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attorneys' fees and ensuring that there is indeed a true
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public benefit in order to -- as the foundation for any
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kind of award of attorneys' fees under CCP 1021.5, I
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want to let you know that the Environmental Law
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Foundation, oh, many, many years ago would accept funds
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itself to be held -- used in a manner of a trust for
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various purposes to advance the interests of the
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statute, but -- and even did that in cases that we
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litigated with the Attorney General's Office, like the
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leaded faucet case.
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a dozen years ago and do not ourselves take any funds
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directly from the defendant as a settlement for a Prop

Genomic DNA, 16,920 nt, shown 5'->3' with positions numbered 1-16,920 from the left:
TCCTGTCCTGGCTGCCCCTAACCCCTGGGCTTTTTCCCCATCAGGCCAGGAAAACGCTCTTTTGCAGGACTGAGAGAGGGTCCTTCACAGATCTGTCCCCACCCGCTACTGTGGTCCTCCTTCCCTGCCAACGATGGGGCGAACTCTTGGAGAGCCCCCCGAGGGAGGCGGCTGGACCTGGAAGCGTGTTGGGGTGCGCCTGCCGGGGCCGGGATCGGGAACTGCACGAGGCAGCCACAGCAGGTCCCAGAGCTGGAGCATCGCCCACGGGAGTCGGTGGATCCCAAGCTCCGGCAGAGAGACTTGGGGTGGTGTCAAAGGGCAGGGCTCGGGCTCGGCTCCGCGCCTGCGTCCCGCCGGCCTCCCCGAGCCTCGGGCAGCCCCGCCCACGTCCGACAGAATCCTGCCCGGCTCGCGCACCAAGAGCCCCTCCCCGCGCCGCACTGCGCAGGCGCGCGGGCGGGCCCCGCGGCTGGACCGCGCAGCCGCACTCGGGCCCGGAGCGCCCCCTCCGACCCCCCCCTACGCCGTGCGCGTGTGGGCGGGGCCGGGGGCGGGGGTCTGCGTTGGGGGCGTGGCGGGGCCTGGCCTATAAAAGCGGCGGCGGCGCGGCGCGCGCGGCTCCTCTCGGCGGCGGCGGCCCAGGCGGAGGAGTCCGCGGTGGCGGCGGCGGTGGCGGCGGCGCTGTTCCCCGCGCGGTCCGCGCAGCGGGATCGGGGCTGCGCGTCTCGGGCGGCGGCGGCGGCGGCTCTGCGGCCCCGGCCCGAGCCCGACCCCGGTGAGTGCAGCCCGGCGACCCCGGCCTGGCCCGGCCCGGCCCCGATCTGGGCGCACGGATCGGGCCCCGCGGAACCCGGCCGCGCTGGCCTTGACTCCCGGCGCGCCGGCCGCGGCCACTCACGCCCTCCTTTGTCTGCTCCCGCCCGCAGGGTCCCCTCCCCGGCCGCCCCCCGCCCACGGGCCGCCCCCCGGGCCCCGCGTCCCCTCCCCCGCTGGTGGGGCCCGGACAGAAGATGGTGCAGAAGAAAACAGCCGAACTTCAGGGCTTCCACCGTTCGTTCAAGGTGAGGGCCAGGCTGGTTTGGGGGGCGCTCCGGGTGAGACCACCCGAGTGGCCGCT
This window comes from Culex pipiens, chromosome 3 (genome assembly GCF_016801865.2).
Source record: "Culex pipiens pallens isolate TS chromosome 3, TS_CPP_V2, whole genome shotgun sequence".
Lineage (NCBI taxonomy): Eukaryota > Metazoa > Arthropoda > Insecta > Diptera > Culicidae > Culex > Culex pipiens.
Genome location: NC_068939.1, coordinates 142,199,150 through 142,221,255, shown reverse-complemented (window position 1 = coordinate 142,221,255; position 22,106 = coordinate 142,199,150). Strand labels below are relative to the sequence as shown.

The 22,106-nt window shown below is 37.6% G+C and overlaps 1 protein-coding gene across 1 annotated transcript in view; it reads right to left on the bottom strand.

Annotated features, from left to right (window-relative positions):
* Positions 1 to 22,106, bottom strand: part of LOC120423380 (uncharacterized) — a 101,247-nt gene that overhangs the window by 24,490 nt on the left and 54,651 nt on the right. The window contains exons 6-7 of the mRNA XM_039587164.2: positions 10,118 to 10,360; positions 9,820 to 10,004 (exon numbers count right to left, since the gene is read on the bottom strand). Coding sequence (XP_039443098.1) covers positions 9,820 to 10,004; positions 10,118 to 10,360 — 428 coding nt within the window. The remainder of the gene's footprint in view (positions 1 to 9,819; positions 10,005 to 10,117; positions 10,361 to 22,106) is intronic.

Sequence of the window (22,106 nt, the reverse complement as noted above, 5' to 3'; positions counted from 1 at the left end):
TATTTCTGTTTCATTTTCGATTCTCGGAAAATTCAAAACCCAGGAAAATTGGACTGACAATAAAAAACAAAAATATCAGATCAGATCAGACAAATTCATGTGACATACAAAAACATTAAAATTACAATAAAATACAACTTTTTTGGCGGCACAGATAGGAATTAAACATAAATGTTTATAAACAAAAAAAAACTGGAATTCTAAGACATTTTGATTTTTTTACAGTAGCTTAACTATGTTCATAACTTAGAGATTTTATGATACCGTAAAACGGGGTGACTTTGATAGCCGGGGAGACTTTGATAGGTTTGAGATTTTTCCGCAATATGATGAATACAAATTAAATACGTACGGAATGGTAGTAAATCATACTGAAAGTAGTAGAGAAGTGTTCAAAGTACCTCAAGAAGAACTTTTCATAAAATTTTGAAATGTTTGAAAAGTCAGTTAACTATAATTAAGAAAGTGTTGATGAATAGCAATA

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65 case.
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money directly under Prop 65, because I know we
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discontinued it when there was an amendment to the
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Business and Professions Code and a statutory initiative
We discontinued doing that at least
And indeed, I'm not sure that we ever took
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that changed the way the Business and Professions Code
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could be litigated, and that had been our principal
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vehicle for using funds to advance the public purposes.
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When that was passed in 2004, we just said, "We will do
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it no longer," and we have not now for well over ten
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years and probably close to a dozen or more.
7
part doesn't effect us particularly.
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attorneys' fees, certainly documenting fees and the